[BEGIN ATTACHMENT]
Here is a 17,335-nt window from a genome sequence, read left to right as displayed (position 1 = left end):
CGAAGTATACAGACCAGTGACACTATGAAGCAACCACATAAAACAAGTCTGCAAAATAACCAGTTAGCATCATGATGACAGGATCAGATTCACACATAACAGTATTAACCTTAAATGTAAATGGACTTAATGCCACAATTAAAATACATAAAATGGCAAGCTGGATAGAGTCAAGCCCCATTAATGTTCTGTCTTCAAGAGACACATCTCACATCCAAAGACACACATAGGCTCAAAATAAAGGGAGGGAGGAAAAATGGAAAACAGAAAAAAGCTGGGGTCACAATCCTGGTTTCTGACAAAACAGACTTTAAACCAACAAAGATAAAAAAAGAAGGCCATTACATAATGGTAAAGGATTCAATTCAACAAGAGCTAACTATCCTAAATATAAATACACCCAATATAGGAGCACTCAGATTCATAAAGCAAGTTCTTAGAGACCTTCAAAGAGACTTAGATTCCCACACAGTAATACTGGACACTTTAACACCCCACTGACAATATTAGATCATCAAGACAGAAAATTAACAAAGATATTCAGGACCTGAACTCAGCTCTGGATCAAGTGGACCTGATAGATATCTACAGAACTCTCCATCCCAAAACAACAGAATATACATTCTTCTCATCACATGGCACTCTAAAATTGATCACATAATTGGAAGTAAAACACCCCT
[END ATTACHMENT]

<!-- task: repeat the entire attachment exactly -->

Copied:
Here is a 17,335-nt window from a genome sequence, read left to right as displayed (position 1 = left end):
CGAAGTATACAGACCAGTGACACTATGAAGCAACCACATAAAACAAGTCTGCAAAATAACCAGTTAGCATCATGATGACAGGATCAGATTCACACATAACAGTATTAACCTTAAATGTAAATGGACTTAATGCCACAATTAAAATACATAAAATGGCAAGCTGGATAGAGTCAAGCCCCATTAATGTTCTGTCTTCAAGAGACACATCTCACATCCAAAGACACACATAGGCTCAAAATAAAGGGAGGGAGGAAAAATGGAAAACAGAAAAAAGCTGGGGTCACAATCCTGGTTTCTGACAAAACAGACTTTAAACCAACAAAGATAAAAAAAGAAGGCCATTACATAATGGTAAAGGATTCAATTCAACAAGAGCTAACTATCCTAAATATAAATACACCCAATATAGGAGCACTCAGATTCATAAAGCAAGTTCTTAGAGACCTTCAAAGAGACTTAGATTCCCACACAGTAATACTGGACACTTTAACACCCCACTGACAATATTAGATCATCAAGACAGAAAATTAACAAAGATATTCAGGACCTGAACTCAGCTCTGGATCAAGTGGACCTGATAGATATCTACAGAACTCTCCATCCCAAAACAACAGAATATACATTCTTCTCATCACATGGCACTCTAAAATTGATCACATAATTGGAAGTAAAACACCCCT